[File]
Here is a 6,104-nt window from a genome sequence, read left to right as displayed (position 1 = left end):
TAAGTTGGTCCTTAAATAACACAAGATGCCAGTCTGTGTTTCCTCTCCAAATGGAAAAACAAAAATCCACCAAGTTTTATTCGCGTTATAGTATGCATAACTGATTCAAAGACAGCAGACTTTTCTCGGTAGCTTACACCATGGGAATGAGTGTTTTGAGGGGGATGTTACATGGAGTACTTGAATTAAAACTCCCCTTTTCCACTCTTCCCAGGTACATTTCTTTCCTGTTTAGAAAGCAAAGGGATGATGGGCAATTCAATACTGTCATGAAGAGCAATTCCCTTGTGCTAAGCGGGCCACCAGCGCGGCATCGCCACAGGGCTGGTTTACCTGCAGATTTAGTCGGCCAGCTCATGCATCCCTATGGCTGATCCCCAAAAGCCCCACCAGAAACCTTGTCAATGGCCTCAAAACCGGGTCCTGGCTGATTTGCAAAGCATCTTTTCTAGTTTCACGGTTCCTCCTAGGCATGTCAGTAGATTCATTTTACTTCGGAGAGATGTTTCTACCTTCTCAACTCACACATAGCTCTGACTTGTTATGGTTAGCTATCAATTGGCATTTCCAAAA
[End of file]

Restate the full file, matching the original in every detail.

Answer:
Here is a 6,104-nt window from a genome sequence, read left to right as displayed (position 1 = left end):
TAAGTTGGTCCTTAAATAACACAAGATGCCAGTCTGTGTTTCCTCTCCAAATGGAAAAACAAAAATCCACCAAGTTTTATTCGCGTTATAGTATGCATAACTGATTCAAAGACAGCAGACTTTTCTCGGTAGCTTACACCATGGGAATGAGTGTTTTGAGGGGGATGTTACATGGAGTACTTGAATTAAAACTCCCCTTTTCCACTCTTCCCAGGTACATTTCTTTCCTGTTTAGAAAGCAAAGGGATGATGGGCAATTCAATACTGTCATGAAGAGCAATTCCCTTGTGCTAAGCGGGCCACCAGCGCGGCATCGCCACAGGGCTGGTTTACCTGCAGATTTAGTCGGCCAGCTCATGCATCCCTATGGCTGATCCCCAAAAGCCCCACCAGAAACCTTGTCAATGGCCTCAAAACCGGGTCCTGGCTGATTTGCAAAGCATCTTTTCTAGTTTCACGGTTCCTCCTAGGCATGTCAGTAGATTCATTTTACTTCGGAGAGATGTTTCTACCTTCTCAACTCACACATAGCTCTGACTTGTTATGGTTAGCTATCAATTGGCATTTCCAAAA